One of the big concerns regarding the trend of federal judges dismissing cases because the plaintiff lacked standing to sue in federal court is that those cases would end up being filed in state court, and the decisions might not be as favorable for the defendants. To give everyone a little hope, I give you a ruling from a state court judge in New York, who has dismissed a complaint filed against a collection law firm for allegedly violating the Fair Debt Collection Practices Act because the plaintiff did not suffer any “specific injury.”
A copy of the ruling in the case of Green v. Forster & Garbus can be accessed by clicking here.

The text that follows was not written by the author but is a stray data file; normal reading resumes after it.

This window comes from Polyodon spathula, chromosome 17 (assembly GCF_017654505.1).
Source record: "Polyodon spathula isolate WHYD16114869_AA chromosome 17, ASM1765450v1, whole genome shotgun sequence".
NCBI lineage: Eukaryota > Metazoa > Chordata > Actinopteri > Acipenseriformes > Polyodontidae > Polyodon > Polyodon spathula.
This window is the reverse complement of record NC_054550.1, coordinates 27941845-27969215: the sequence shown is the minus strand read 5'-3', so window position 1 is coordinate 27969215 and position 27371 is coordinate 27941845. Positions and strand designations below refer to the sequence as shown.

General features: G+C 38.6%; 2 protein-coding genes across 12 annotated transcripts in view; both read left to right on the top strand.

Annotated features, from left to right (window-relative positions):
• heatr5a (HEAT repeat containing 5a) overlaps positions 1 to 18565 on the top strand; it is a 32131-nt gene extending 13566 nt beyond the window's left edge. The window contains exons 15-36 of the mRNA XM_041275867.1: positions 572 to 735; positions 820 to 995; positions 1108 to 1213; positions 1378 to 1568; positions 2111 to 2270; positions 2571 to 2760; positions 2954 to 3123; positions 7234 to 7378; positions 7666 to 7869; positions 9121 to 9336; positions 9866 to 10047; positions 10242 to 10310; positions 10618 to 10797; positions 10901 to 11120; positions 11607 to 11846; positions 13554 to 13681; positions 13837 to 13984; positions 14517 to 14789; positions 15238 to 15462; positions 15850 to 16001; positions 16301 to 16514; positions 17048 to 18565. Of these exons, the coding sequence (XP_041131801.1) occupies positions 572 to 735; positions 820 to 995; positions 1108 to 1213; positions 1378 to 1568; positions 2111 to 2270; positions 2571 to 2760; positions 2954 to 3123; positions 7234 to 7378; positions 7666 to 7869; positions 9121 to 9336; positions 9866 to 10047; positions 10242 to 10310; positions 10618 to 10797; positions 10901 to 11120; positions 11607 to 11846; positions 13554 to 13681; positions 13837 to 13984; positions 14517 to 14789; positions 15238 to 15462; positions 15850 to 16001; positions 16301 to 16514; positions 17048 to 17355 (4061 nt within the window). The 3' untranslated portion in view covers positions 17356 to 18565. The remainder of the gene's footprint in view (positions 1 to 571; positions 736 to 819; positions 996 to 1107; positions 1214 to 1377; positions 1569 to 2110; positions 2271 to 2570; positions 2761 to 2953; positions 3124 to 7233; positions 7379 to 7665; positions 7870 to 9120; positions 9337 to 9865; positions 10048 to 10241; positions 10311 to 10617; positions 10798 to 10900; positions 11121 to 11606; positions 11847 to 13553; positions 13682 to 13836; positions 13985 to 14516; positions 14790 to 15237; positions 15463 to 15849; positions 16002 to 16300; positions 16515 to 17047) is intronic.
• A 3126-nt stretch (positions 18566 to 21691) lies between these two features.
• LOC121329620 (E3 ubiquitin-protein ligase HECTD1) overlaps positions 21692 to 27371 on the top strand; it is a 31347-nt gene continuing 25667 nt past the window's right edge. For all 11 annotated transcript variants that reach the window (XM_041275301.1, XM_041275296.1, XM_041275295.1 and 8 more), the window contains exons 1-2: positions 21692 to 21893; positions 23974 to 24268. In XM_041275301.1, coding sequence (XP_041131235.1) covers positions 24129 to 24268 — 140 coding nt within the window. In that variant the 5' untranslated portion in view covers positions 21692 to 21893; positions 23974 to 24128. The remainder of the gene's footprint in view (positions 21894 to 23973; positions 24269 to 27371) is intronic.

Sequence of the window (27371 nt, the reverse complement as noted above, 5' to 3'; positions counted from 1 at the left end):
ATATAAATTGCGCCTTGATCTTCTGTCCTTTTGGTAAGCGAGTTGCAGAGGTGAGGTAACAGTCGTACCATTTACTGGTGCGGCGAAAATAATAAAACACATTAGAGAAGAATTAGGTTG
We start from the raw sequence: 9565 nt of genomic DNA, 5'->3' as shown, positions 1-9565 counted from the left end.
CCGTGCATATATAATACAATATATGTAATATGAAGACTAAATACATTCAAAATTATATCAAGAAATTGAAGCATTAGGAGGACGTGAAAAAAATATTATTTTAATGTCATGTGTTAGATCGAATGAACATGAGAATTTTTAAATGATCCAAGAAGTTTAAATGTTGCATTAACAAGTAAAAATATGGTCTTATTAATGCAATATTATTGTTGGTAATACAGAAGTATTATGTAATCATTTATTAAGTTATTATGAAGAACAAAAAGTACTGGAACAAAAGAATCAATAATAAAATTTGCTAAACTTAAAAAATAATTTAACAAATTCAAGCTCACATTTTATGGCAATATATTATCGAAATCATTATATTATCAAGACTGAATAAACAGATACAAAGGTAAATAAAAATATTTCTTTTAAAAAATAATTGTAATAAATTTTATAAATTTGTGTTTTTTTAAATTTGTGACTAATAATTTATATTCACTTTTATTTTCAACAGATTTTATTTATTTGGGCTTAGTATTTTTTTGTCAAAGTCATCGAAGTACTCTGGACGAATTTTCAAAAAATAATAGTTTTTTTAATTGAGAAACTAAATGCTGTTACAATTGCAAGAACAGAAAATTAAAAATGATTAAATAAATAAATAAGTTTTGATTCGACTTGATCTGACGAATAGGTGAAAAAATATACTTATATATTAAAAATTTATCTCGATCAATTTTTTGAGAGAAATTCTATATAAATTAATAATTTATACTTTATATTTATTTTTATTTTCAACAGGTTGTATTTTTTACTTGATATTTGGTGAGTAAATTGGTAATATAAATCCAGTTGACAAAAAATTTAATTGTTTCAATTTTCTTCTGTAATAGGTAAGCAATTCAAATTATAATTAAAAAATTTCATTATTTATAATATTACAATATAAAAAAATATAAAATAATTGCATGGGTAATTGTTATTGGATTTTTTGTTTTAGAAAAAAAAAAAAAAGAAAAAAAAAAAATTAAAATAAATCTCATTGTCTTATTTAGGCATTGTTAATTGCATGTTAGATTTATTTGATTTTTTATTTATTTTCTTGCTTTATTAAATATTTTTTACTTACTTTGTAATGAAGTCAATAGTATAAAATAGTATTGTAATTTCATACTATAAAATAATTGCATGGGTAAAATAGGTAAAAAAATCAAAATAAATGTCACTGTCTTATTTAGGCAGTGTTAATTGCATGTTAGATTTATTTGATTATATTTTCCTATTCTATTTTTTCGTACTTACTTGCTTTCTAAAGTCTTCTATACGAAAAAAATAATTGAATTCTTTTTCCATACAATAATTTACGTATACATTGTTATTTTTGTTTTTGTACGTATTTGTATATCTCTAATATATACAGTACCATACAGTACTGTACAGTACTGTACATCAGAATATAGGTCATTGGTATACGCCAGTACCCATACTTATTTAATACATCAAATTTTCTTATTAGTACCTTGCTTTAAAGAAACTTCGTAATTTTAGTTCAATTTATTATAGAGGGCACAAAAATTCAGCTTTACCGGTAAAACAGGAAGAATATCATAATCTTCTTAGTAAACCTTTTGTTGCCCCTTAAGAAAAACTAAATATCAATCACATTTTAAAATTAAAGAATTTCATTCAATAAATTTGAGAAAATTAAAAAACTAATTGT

The plaintiff received a collection letter from the defendant, in which the plaintiff alleges the defendant did not indicate “which entity defendant represents and is materially misleading as to the identity of the owner of the debt” even though it included the debt amount, the original creditor, the judgment creditor, and the current owner of the account. The plaintiff claimed the misleading letter left him uncertain about who the owner of the debt was, but he failed to cite any authority “for the proposition that confusion constitutes an injury-in-fact, particularly where, as here, plaintiff admits that the debt is actually owed,” wrote Judge David T. Reilly of the Supreme Court of New York. “Further, even judged by the ‘least sophisticated consumer’ standard, any uncertainty or confusion as to the owner of the debt could have easily been reconciled by following the simple instructions on the letter which state that plaintiff can contact defendant to dispute the debt owed.”